So, you’ve been through all those gruelling driving lessons and then one day your instructor turns to you and says “you’re ready, let’s book the test”. What’s your first reaction? Well, it could be any number of things to start with.
You might feel very proud of yourself because the person sitting next to you in the car deems you to be a good enough student that you’re now ready to take your exam. Soon after, the nerves start to kick in and doubts start to make their way into your mind.
It’s very easy to start thinking about all the mistakes you’ve made whilst learning. But, this is not what you should focus on. A qualified driving instructor will NEVER put your forward for a test unless they think you’re ready to pass. It doesn’t do much good for their reputation for a start plus, people who teach others to drive do so for a reason – the sense of satisfaction that they’ve taught someone well enough to go out on the road safely.
When the Nerves Start to Creep In
This is when you should turn those butterflies you’re feeling into something positive. Fear can actually be a good thing (believe it or not). Your body produces more adrenalin when you’re afraid and, in turn, this makes you way more alert than normal.
This means that when you actually take your test, you’ll be far more aware of other road users and what they’re up to. It will also mean you can take things in far quicker which will help.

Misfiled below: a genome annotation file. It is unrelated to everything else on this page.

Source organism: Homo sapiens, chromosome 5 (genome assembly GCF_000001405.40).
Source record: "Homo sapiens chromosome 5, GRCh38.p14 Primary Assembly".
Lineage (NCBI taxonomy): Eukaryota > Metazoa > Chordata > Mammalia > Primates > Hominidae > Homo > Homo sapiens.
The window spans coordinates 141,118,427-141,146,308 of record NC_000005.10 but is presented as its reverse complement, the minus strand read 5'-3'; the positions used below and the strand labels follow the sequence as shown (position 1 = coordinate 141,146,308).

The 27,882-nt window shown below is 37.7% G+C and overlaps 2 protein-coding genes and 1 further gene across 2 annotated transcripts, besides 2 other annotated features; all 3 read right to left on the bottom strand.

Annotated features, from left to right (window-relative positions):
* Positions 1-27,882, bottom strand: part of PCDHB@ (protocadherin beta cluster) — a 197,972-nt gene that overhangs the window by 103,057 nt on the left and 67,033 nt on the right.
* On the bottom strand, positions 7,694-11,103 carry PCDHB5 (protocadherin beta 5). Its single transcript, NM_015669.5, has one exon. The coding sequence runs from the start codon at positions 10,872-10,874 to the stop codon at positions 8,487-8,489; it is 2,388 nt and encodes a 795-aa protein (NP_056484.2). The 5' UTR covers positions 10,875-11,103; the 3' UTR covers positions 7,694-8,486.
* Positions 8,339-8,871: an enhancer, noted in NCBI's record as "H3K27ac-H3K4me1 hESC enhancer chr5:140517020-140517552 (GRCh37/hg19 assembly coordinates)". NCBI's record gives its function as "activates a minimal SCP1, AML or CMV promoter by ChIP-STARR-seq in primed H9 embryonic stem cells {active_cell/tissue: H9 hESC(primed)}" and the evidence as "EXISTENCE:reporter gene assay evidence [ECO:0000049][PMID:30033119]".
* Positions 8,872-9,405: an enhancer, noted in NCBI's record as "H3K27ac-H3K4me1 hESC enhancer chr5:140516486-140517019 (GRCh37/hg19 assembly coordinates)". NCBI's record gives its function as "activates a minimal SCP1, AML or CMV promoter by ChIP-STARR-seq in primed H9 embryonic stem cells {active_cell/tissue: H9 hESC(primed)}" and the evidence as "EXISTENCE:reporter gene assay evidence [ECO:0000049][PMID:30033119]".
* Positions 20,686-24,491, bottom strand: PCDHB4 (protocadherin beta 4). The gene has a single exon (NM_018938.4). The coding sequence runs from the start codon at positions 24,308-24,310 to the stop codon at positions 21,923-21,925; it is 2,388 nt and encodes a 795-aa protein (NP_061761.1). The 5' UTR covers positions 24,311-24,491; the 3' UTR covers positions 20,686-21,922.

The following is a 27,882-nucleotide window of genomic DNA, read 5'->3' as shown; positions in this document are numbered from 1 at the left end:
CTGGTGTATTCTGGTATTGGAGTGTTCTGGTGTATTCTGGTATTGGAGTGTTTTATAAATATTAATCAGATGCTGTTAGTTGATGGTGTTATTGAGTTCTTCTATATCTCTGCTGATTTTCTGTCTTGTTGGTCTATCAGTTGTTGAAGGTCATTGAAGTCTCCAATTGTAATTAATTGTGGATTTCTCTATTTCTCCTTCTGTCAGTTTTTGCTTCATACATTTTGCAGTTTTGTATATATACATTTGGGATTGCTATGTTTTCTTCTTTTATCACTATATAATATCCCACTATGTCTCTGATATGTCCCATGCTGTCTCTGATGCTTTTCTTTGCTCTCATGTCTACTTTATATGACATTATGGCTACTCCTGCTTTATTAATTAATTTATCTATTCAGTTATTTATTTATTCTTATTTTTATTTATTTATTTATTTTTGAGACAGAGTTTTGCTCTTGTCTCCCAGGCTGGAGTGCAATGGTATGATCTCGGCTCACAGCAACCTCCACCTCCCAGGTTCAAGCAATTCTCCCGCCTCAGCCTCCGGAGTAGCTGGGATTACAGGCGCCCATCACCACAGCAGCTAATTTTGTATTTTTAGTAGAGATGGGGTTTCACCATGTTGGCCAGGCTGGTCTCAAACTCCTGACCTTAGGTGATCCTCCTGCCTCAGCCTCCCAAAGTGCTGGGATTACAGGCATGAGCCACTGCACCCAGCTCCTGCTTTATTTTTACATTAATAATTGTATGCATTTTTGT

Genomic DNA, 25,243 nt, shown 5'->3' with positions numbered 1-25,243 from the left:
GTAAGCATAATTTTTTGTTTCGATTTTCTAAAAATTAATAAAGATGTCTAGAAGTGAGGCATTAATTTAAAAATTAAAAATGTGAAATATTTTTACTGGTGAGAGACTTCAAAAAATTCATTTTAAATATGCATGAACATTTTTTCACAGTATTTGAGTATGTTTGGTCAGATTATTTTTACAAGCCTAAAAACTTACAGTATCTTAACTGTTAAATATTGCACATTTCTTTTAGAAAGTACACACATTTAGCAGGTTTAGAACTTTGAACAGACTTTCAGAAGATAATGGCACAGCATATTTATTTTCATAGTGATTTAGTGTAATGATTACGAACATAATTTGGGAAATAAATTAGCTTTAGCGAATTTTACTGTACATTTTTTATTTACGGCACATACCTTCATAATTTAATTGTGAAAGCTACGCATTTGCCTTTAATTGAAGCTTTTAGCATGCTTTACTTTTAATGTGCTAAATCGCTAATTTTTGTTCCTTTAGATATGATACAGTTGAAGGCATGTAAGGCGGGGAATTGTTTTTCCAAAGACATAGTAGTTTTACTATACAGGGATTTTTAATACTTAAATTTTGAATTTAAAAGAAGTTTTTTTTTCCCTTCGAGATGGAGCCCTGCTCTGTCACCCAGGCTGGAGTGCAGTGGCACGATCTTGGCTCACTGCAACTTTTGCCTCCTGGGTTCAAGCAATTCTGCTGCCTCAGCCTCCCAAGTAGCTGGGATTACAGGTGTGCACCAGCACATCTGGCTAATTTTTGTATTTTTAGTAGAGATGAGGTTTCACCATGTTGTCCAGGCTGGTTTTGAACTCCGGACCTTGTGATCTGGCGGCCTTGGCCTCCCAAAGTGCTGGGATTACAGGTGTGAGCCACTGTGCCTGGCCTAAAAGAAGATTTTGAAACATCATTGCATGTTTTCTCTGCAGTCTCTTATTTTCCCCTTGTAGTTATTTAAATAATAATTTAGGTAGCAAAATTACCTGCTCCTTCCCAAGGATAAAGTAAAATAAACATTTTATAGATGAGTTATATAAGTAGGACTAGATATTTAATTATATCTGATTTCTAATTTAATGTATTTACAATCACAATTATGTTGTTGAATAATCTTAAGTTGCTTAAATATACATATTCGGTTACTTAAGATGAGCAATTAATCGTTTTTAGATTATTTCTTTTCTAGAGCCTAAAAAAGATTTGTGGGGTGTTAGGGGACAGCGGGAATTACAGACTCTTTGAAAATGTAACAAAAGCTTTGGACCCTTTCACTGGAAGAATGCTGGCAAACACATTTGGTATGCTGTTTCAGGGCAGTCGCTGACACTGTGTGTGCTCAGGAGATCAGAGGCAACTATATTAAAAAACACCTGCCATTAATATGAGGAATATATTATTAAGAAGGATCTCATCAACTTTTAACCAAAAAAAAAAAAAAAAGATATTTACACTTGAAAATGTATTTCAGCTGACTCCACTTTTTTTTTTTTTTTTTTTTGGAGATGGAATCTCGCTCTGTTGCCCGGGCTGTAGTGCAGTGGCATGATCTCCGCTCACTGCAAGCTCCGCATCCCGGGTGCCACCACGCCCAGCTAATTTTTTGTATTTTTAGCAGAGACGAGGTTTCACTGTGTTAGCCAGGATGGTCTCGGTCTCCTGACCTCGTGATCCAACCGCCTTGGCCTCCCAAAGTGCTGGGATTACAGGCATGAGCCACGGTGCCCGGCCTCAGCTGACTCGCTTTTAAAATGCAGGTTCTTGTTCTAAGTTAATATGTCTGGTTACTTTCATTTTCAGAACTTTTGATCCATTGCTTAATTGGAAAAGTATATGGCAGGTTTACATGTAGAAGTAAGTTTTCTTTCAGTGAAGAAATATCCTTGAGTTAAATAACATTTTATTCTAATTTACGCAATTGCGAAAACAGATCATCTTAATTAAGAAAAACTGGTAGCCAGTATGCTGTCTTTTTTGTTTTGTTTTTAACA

So, this is the first thing, embrace those nerves!
Leading Up to Your Test
These days, you have to take a theory test before you’re allowed to drive on your own. One of the biggest mistakes people make is to study like mad and try to cram in as much as they can. What you have to remember is you should rely on what your brain has absorbed, even if you can’t recall something right away.
Going mad and asking everyone you know to test you isn’t going to help really. Of course, you should do this but don’t overdo it. Instead, pace yourself. If you know you have say, a couple of weeks before your test, just take a few minutes each day to go over certain things you’re not confident about.
The Night Before
This is possibly the hardest part. The reality that you’re going to be sat next to someone that’s watching your every move can be incredibly daunting so, below are a few points you should consider:
- Don’t skimp on sleep, if you’re tired the next day, it won’t help.
- Imagine you’re going out for a drive and if it helps, pretend your instructor is sat next to you.
- Give yourself plenty of time to arrive at the test centre and aim to be there at least 15 minutes before the test is due to start.
Finally, if you’ve failed before FORGET about it. Remember, thousands of people take driving tests each day and pass with flying colours and you can be one of them!